Making energy > making time

I recently saw it suggested we should focus on making energy, since we can’t make more time.

My understanding is that, when we have more energy, we’re better able to use the time we’ve got. That make a lot of sense.

I see how my good friend Greg went from couch to 5k to ultramarathons to centennials on his bike. I see how healthy and happy he is these days.

I really want that. C25K installed. I’ve got the time. Just need to commit and start making that energy.

Give Me Novocaine

PSA: Stay on top of your dental hygiene, people. Seriously.

Long story short, I was the kid who never had trouble with the dentist. I had one filling until my late thirties, when more than a decade without either dental coverage or funds finally caught up with me.

Then I spent well over US$1,000 on a dozen fillings and a nasty root canal. My mouth was so jacked up after that, I waited over two years to go back to the dentist—a new dentist. Who did a great job of three small fillings, but the pent-up anxiety over how my mouth would feel afterward (sigh, still jacked) set me up for a rough time.

Three separate rounds of novocaine shots. And I still felt it on one tooth.

It’s so much easier to just brush and floss like you’re supposed to, ya know?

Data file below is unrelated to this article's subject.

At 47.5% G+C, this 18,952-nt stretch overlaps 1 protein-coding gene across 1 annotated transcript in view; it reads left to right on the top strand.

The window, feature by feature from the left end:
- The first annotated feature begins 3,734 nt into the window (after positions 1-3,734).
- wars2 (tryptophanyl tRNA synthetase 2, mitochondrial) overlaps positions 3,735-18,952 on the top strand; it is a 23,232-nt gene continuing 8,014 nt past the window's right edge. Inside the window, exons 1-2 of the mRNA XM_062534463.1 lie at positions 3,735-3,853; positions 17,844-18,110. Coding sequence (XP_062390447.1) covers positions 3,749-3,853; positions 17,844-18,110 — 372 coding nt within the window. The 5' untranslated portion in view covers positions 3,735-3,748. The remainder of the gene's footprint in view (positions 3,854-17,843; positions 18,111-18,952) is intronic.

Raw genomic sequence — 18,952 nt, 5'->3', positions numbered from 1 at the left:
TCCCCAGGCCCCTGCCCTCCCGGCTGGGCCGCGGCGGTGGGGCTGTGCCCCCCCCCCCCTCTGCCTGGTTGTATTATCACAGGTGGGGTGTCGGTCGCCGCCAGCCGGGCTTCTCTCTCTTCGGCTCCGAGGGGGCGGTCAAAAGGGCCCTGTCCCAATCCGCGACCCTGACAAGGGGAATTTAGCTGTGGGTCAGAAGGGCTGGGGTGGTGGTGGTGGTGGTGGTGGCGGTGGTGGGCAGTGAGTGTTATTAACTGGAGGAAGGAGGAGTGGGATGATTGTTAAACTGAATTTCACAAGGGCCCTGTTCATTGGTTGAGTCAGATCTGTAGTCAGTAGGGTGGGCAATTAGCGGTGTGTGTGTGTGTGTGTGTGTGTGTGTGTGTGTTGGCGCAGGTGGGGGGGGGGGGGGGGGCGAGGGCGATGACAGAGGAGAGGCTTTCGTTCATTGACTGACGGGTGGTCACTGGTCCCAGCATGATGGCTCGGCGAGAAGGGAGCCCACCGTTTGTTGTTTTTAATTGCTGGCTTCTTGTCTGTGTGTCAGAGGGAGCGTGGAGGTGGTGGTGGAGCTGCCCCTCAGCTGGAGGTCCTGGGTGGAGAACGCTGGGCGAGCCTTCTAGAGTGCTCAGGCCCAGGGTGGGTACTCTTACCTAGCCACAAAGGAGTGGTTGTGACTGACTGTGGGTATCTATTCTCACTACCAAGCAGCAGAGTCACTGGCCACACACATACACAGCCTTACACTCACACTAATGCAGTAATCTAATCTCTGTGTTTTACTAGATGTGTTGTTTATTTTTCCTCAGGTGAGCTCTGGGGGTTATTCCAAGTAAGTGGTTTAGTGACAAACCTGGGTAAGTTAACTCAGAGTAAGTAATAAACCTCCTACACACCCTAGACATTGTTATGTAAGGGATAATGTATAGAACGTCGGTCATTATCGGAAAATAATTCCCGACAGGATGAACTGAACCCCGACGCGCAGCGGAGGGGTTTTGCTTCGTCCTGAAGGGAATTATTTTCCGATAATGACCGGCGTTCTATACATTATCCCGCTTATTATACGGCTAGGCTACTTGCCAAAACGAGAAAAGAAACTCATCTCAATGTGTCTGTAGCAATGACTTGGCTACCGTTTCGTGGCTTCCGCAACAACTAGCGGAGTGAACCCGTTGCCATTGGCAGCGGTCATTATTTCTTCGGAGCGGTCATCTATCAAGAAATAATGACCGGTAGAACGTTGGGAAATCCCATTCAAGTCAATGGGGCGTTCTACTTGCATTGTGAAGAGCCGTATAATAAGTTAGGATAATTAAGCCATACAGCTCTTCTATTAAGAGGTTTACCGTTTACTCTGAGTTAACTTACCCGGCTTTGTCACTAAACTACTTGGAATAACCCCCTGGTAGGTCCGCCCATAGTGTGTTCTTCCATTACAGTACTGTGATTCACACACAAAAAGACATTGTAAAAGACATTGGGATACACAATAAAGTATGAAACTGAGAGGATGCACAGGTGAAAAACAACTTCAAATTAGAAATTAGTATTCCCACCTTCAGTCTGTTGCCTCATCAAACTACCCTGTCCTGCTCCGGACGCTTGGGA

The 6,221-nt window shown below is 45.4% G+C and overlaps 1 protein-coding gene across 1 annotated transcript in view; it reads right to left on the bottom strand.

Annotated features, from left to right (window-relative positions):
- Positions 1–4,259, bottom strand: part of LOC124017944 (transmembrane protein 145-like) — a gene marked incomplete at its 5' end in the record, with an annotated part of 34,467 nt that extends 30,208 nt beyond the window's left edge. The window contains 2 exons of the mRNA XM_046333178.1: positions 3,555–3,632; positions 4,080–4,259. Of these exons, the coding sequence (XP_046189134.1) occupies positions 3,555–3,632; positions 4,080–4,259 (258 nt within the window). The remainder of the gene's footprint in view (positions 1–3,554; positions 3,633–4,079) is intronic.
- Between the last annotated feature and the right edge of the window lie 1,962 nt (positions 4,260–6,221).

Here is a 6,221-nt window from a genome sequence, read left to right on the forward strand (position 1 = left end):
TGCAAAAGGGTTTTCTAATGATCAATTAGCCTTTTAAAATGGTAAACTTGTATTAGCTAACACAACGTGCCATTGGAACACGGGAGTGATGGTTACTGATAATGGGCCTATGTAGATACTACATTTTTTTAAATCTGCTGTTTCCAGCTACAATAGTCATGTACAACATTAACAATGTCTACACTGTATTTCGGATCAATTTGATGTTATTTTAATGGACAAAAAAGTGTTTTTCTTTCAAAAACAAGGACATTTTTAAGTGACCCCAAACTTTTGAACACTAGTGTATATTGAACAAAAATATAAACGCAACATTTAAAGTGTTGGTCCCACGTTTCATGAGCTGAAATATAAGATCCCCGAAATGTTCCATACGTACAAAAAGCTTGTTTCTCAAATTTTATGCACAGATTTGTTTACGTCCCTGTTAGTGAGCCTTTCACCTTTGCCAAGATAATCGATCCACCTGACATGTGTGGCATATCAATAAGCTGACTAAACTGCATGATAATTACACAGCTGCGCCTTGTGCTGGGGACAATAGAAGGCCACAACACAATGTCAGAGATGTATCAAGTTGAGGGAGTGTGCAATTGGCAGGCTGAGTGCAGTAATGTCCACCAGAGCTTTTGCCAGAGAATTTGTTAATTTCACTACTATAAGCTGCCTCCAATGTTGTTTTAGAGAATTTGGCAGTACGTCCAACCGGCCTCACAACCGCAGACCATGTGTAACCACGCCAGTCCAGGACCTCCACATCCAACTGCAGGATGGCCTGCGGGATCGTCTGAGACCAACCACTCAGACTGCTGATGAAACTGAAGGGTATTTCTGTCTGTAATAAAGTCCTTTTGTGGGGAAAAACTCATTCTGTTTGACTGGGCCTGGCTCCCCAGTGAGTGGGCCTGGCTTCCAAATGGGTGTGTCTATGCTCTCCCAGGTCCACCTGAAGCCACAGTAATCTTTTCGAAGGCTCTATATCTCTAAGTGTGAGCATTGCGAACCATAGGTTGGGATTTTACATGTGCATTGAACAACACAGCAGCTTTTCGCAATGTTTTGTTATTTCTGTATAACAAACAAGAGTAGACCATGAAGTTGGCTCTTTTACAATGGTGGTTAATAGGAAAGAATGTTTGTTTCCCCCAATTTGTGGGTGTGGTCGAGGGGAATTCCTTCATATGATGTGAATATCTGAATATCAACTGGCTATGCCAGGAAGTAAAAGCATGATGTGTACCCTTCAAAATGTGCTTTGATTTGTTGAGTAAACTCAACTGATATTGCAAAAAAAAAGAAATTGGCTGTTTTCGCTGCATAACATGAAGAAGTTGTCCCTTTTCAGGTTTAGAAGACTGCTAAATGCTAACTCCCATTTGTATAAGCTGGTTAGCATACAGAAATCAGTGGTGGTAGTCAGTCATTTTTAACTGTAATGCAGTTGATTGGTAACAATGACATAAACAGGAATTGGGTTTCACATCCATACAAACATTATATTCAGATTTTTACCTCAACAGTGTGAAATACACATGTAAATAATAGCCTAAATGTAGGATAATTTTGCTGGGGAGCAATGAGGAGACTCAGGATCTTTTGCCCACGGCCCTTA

The Case for Electric Fans (& 4L)

It was uncharacteristically hot for SoCal this weekend. Brutally hot. Combined with slowly creeping up a rough, steep road, it was a real test of cooling system design.

Following Wade in the Spool Bus at the start of the trail.

We weren’t 15 minutes into the climb when my temp gauge started moving north of it’s usual haunt, just below the halfway mark. With no apparent place to pull over or let people by, I was starting to freak out.

But then I saw Josh pulled over around the next bend, hood open, engine revving to 2500rpm to get some coolant and airflow through his radiator. And then it was Phil, in the Evo, doing likewise, around the next bend.

The only ones without cooling system worries were the guys with fully built trucks running lower gears and electric fans. And they weren’t about to leave anyone behind.

Our first cool-down spot… about half a mile into the trail.

A small storm cloud teased cooling rain that would never happen. Half a dozen hang- and paragliders circled slowly and silently above.

It took us at least two hours to make the five mile drive up to the summit. I stopped four times to let Fezzik cool down. One of those times, I sat for 20 minutes waiting to make sure the transmission temps came back down, too.

Sometimes you just have to stop and smell the coolant.

In the end, we all made it to the top. Spending the evening around an LED campfire, getting to know each other better. It was wonderful. And, even more wonderful, Fezzik’s misfire was nowhere to be found on the hellish crawl to the top.

Oh! And I already have an electric radiator fan and updated transfer case lever ready to go in the garage. Excellent.

Everyone made it to the top. It was an epic adventure.